A focus on people instead of power

“In their view, besides tragedy and crime, all current local news media does is tell the stories of people in power, not about people like them nor stories that directly (or clearly) impact their lives.”

Over the course of the pandemic, my company collaborated with TED to produce two seasons of the podcast Far Flung with Saleem Reshamwala. Each of the 20 episodes in the series visits a different city to find transferable ideas that shape that place. Without really intending to, we got into conversations with multiple people in four very different cities around the world about local journalism — and their comments may provide guidance for local news initiatives in the coming year.

During multiple unrelated interviews with local citizens in each — Caracas, Venezuela; San Juan, Puerto Rico; Bangkok, Thailand; and Durham, North Carolina — the topic of local news came up. We asked variations of, “What do you expect from local news?” The answers were almost universal across all the interviews in these four cities — and even more remarkable, since they were all conducted by different journalists and on different topics.

What did they say? In all four cities, citizens wanted local news to tell stories of people, not stories about power. In their view, besides tragedy and crime, all current local news media does is tell the stories of people in power, not about people like them nor stories that directly (or clearly) impact their lives. And when they talked of power, the definition is surprisingly broad. Politicians, government officials, and the wealthy have power, of course, but even interviewing book authors was seen as focusing on those with power. And to the people we spoke to in these four cities, those they see in power aren’t genuinely concerned about the lives of those in their neighborhoods — so why should they care about listening to those in power?

So what did they want instead? Those interviewed described their ideal as something we might call hyperlocal news — news focused on neighborhoods and the actions of residents. They don’t trust government and government officials, largely thinking those institutions aren’t working in the citizens’ best interests. They want news that is immediately useful to them. They want news that they can verify with their own eyes.

They want to hear stories about their neighbors as well as businesses and activities in their area. They want things that lift up and make them proud to be part of their communities. “I just want to hear how they’re gonna help more of the community rather than tear them down,” a woman named Angel told Saleem outside a bus station in Durham “Like, people are opening up gardens…trying to do something productive in the communities. And I wanna hear more positive than bad.”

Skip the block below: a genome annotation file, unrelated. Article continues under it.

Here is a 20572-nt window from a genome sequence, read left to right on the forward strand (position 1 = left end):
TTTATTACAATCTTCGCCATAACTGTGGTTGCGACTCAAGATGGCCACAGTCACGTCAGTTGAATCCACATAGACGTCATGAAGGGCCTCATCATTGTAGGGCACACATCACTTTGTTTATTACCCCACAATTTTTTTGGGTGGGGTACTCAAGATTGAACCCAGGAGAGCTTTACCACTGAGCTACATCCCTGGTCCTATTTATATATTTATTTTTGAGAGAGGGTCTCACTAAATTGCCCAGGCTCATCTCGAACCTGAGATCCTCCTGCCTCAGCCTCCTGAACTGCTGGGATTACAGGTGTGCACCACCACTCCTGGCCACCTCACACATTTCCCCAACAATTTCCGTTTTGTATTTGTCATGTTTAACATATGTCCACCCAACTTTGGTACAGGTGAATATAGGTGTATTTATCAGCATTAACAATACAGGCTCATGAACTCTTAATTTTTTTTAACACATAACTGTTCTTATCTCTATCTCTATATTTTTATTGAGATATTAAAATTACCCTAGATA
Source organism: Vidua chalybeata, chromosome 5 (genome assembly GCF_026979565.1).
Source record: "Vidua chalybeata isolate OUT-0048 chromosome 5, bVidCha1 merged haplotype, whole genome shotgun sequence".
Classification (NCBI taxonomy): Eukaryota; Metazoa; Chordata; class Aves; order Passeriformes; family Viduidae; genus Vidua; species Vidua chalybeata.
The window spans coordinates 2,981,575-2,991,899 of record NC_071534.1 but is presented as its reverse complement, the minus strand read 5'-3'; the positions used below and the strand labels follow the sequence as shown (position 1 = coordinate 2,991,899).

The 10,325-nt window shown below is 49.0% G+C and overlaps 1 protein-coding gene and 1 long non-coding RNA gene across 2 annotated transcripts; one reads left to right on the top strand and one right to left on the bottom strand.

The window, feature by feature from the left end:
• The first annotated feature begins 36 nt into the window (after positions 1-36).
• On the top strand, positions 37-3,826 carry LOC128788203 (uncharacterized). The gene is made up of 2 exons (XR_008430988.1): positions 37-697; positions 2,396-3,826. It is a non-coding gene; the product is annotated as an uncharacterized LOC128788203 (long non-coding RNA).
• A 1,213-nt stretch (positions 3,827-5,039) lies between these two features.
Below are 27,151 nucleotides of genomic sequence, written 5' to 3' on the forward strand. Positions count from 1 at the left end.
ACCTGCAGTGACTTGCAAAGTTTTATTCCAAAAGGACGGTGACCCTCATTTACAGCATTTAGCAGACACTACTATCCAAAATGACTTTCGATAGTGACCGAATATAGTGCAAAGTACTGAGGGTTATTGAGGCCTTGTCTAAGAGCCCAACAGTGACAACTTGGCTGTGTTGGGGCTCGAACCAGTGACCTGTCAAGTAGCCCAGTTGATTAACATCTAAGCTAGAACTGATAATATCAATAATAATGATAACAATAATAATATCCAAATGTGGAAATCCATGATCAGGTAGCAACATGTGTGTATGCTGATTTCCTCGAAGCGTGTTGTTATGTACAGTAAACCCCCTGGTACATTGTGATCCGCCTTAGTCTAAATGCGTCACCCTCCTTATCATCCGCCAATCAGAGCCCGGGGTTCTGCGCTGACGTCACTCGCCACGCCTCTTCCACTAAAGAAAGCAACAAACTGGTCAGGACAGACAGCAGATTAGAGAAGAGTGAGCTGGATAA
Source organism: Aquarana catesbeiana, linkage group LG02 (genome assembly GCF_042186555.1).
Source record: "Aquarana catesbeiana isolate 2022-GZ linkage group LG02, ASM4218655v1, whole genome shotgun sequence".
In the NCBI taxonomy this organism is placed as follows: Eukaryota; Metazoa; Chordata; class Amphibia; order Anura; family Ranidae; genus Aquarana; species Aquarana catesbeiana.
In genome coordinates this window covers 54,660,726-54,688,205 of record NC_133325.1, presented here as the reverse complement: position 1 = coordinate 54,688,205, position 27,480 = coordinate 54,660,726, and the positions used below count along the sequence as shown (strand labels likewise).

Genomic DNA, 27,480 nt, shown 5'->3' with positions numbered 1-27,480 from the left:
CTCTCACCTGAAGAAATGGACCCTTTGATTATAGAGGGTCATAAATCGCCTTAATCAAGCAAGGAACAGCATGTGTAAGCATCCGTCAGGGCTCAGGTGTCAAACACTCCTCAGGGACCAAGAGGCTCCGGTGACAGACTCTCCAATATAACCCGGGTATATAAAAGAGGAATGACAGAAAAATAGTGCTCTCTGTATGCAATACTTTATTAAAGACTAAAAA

In Caracas, Venezuela, Helena Field of El Bus TV (a group of journalists who provide local news reports live on city buses), described the approach as getting away from journalism that’s like a “helicopter” and more like a “bus,” with a clear, slow view of a limited geographic area at the ground level.

In Bangkok and San Juan, they spoke about the need for local media to focus on helping: helping connect people, helping address immediate concerns in times of crisis or need, helping to answer questions — helping to tangibly improve life.

Ever since I first stumbled upon this, I see conversations about “news deserts,” the regular polling about trust in media, and opinions about journalism very differently. The answer most media companies embrace to address these issues is to simply produce more, or to focus on addressing implicit bias or political partisanship. That isn’t fully misguided, but I believe that a humble, clear-eyed examination of the 2023 opportunity for local news will show that we’re defining journalism’s service too narrowly and too far from everyday life for the new audiences we hope to serve.

Journalism has the ability to inform, educate, and entertain. Entering into 2023, there’s an opportunity to expand our understanding of what “inform, educate, and entertain” can mean — moving away from power and more into the lives of those underserved by current journalism. As we summarized in the episode about Caracas, local journalism has the power to show people that no matter how daunting things seem, their needs and struggles are real and their local media is actually listening, documenting, and sharing their life’s truth with others.

As journalists and those managing news media organizations continue to build capacity and try to engage with new audiences in the coming year, I believe they will start to see the people vs. power dynamic emerge in conversations with their potential audience, opening them up to new ideas of how to editorially orient their service and unlock the next generation of local journalism.